Over the last year, a great many people have developed a new and sometimes dangerous relationship with a new emotional state, anxiety. I know that personally I’d never had a panic attack in my life until the middle of the pandemic. For many these emotions have taken the form of actual disorders. Actual mental influences which affect everyday life on a large scale. One of the most common forms of which is PTSD.

This disorder has many different aspects and can affect people in a number of different and debilitating ways. Finding treatments for PTSD patients and other anxiety disorders – especially treatments that don’t involve drugging people into oblivion has been difficult.

A lot of these disorders require exposure therapy. Putting people back into similar situations which caused the original trauma so that their brains can adjust to the situation and not get stuck in pain or panic loops. But how do you do that for things like battlefield trauma. You can’t just create situations with gunfire and dead bodies! Or can you?

This is where VR starts coming in. Thanks to the falling cost of VR headsets, noted by The Economist, psychologists are more capable of creating these real world situations that can actually help people adjust to their individual trauma.

One therapist went so far as to compare it to easy access opioids for therapy. This tool is so powerful that of the 20 veterans that they started with, 16 of them no longer qualify for the categories of PTSD. That’s a 75% success rate with an over-the-counter medicine. I can think of antihistamines and painkillers that aren’t that good.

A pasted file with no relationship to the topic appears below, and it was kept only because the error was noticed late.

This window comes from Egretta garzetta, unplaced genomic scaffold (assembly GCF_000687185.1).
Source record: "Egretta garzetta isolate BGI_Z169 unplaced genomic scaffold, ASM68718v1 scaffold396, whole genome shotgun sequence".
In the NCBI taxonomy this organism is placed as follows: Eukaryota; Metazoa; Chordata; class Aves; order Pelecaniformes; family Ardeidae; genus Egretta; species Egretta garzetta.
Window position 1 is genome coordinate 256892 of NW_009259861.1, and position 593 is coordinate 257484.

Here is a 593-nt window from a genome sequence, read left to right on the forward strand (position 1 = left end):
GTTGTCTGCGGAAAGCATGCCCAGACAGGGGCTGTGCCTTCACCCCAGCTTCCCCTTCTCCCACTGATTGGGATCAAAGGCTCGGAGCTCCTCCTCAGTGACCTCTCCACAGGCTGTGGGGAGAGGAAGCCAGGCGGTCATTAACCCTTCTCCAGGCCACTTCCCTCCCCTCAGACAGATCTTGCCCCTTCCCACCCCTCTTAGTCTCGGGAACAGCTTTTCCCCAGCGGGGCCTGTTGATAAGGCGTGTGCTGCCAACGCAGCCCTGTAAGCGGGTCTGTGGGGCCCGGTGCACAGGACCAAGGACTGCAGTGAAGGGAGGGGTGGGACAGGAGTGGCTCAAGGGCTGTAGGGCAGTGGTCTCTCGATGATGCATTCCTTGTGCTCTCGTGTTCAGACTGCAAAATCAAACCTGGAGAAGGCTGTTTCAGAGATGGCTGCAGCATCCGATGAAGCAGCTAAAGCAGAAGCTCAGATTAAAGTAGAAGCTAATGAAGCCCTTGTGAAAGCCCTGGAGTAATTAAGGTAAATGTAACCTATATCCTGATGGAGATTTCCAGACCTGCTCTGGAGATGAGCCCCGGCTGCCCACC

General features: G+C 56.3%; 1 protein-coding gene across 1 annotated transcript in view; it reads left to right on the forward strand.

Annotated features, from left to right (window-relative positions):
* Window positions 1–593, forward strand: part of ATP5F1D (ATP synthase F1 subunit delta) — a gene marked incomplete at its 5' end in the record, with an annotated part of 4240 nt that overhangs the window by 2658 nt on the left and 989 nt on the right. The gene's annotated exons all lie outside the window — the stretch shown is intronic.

I’ve grown up around PTSD patients. The majority of my family have been in the military. I was even looking at a career before I was denied service. I have enough friends that deal with PTSD issues that I have a list of things I remember not to invite certain people to so as not to trigger it. Any and every tool available that could help people adapt to their trauma is worthwhile.

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Tech News

Tired of email spam? This silly, petty solution might provide vindication

(TECH NEWS) If you struggle to keep your inbox clean thanks to a multitude of emails, the widget “You’ve Got Spam” could provide some petty catharsis.

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Email icon with 20 possible spam emails on phone screen.

We’re all spending a lot of time behind our computers and inside of our inboxes these days, so it makes sense that some people—not naming names—might be sick of seeing several unsolicited emails a day from marketers and other unsavory businesses.

While we can’t recommend a mature, adult solution that hasn’t already been beaten to death (looking at you, “inbox zero” crowd), we can recommend a childish one: Signing solicitors up for spam.

If you do decide to go the petty route, “You’ve Got Spam”—a free email widget from MSCHF—has you covered. Upon installing the widget, you can configure it to respond automatically to incoming cold-marketing emails with tons of subscriptions to spam sources, thus resulting in overwhelming the sender with a crowded inbox and cultivating a potentially misplaced sense of catharsis for yourself.

The widget itself is fairly simple: You only need to install it to Gmail from the MSCHF website. The rest is pretty self-explanatory. When you receive an email from a person from whom you can safely assume you’ll never be receiving favors ever again, you can open it and click the “You’ve Got Spam” icon to sign the sender up for spam lists galore.

See? Petty, but effective.

The developer page does fail to make the distinction between the promised “100” subscriptions and the “hundreds of spam subscriptions” discussed on Product Hunt. But one can assume that anyone who dares trespass on the sacred grounds of your squeaky-clean inbox will rue the day they did so regardless of the exact number of cat litter magazine subscriptions they receive.